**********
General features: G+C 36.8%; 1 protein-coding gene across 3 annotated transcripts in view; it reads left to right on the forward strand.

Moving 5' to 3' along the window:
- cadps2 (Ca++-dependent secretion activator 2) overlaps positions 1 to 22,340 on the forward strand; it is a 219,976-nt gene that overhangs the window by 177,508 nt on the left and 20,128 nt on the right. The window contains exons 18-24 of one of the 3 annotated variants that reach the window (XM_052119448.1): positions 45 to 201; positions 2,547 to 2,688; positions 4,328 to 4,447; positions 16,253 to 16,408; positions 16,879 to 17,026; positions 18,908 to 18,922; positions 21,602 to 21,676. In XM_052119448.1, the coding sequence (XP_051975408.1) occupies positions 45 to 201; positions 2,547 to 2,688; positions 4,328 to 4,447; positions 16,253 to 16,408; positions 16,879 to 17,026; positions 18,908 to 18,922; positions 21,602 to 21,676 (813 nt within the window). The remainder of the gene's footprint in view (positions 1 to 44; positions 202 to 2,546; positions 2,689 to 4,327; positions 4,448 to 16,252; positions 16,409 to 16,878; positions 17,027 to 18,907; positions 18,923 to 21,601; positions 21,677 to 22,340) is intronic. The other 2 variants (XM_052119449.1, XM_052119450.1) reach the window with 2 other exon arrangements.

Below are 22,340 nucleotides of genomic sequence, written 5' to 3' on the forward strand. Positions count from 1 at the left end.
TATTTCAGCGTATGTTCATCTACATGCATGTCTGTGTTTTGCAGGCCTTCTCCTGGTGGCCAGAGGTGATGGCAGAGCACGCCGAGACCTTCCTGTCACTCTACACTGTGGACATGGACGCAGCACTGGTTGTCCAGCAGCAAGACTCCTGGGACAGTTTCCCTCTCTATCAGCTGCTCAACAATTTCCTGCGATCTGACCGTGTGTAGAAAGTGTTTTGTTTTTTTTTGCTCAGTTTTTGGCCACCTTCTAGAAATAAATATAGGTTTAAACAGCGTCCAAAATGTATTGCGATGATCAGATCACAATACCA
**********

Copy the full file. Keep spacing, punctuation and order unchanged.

General features: G+C 36.8%; 1 protein-coding gene across 3 annotated transcripts in view; it reads left to right on the forward strand.

Moving 5' to 3' along the window:
- cadps2 (Ca++-dependent secretion activator 2) overlaps positions 1 to 22,340 on the forward strand; it is a 219,976-nt gene that overhangs the window by 177,508 nt on the left and 20,128 nt on the right. The window contains exons 18-24 of one of the 3 annotated variants that reach the window (XM_052119448.1): positions 45 to 201; positions 2,547 to 2,688; positions 4,328 to 4,447; positions 16,253 to 16,408; positions 16,879 to 17,026; positions 18,908 to 18,922; positions 21,602 to 21,676. In XM_052119448.1, the coding sequence (XP_051975408.1) occupies positions 45 to 201; positions 2,547 to 2,688; positions 4,328 to 4,447; positions 16,253 to 16,408; positions 16,879 to 17,026; positions 18,908 to 18,922; positions 21,602 to 21,676 (813 nt within the window). The remainder of the gene's footprint in view (positions 1 to 44; positions 202 to 2,546; positions 2,689 to 4,327; positions 4,448 to 16,252; positions 16,409 to 16,878; positions 17,027 to 18,907; positions 18,923 to 21,601; positions 21,677 to 22,340) is intronic. The other 2 variants (XM_052119449.1, XM_052119450.1) reach the window with 2 other exon arrangements.

Below are 22,340 nucleotides of genomic sequence, written 5' to 3' on the forward strand. Positions count from 1 at the left end.
TATTTCAGCGTATGTTCATCTACATGCATGTCTGTGTTTTGCAGGCCTTCTCCTGGTGGCCAGAGGTGATGGCAGAGCACGCCGAGACCTTCCTGTCACTCTACACTGTGGACATGGACGCAGCACTGGTTGTCCAGCAGCAAGACTCCTGGGACAGTTTCCCTCTCTATCAGCTGCTCAACAATTTCCTGCGATCTGACCGTGTGTAGAAAGTGTTTTGTTTTTTTTTGCTCAGTTTTTGGCCACCTTCTAGAAATAAATATAGGTTTAAACAGCGTCCAAAATGTATTGCGATGATCAGATCACAATACCA